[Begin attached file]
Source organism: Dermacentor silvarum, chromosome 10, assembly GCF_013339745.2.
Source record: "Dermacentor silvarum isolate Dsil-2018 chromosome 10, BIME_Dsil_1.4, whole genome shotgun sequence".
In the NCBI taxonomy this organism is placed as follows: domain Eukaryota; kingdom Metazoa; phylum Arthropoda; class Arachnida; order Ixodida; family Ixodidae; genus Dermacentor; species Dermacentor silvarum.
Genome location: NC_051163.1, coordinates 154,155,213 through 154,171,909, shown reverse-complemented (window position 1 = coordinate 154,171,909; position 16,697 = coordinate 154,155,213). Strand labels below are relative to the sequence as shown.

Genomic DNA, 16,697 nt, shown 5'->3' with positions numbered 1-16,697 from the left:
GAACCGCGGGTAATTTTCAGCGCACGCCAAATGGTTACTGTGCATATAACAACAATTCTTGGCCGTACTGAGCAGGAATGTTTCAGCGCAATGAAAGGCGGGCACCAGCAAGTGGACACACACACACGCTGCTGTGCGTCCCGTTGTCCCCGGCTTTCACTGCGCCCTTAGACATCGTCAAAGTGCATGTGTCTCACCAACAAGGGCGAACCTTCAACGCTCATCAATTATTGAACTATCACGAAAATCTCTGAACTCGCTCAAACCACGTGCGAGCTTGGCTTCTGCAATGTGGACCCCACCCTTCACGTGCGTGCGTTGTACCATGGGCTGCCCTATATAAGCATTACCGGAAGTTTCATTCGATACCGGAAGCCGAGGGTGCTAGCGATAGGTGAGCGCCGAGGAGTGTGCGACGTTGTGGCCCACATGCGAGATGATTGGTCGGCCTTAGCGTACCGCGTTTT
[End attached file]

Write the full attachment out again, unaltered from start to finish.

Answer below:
Source organism: Dermacentor silvarum, chromosome 10, assembly GCF_013339745.2.
Source record: "Dermacentor silvarum isolate Dsil-2018 chromosome 10, BIME_Dsil_1.4, whole genome shotgun sequence".
In the NCBI taxonomy this organism is placed as follows: domain Eukaryota; kingdom Metazoa; phylum Arthropoda; class Arachnida; order Ixodida; family Ixodidae; genus Dermacentor; species Dermacentor silvarum.
Genome location: NC_051163.1, coordinates 154,155,213 through 154,171,909, shown reverse-complemented (window position 1 = coordinate 154,171,909; position 16,697 = coordinate 154,155,213). Strand labels below are relative to the sequence as shown.

Genomic DNA, 16,697 nt, shown 5'->3' with positions numbered 1-16,697 from the left:
GAACCGCGGGTAATTTTCAGCGCACGCCAAATGGTTACTGTGCATATAACAACAATTCTTGGCCGTACTGAGCAGGAATGTTTCAGCGCAATGAAAGGCGGGCACCAGCAAGTGGACACACACACACGCTGCTGTGCGTCCCGTTGTCCCCGGCTTTCACTGCGCCCTTAGACATCGTCAAAGTGCATGTGTCTCACCAACAAGGGCGAACCTTCAACGCTCATCAATTATTGAACTATCACGAAAATCTCTGAACTCGCTCAAACCACGTGCGAGCTTGGCTTCTGCAATGTGGACCCCACCCTTCACGTGCGTGCGTTGTACCATGGGCTGCCCTATATAAGCATTACCGGAAGTTTCATTCGATACCGGAAGCCGAGGGTGCTAGCGATAGGTGAGCGCCGAGGAGTGTGCGACGTTGTGGCCCACATGCGAGATGATTGGTCGGCCTTAGCGTACCGCGTTTT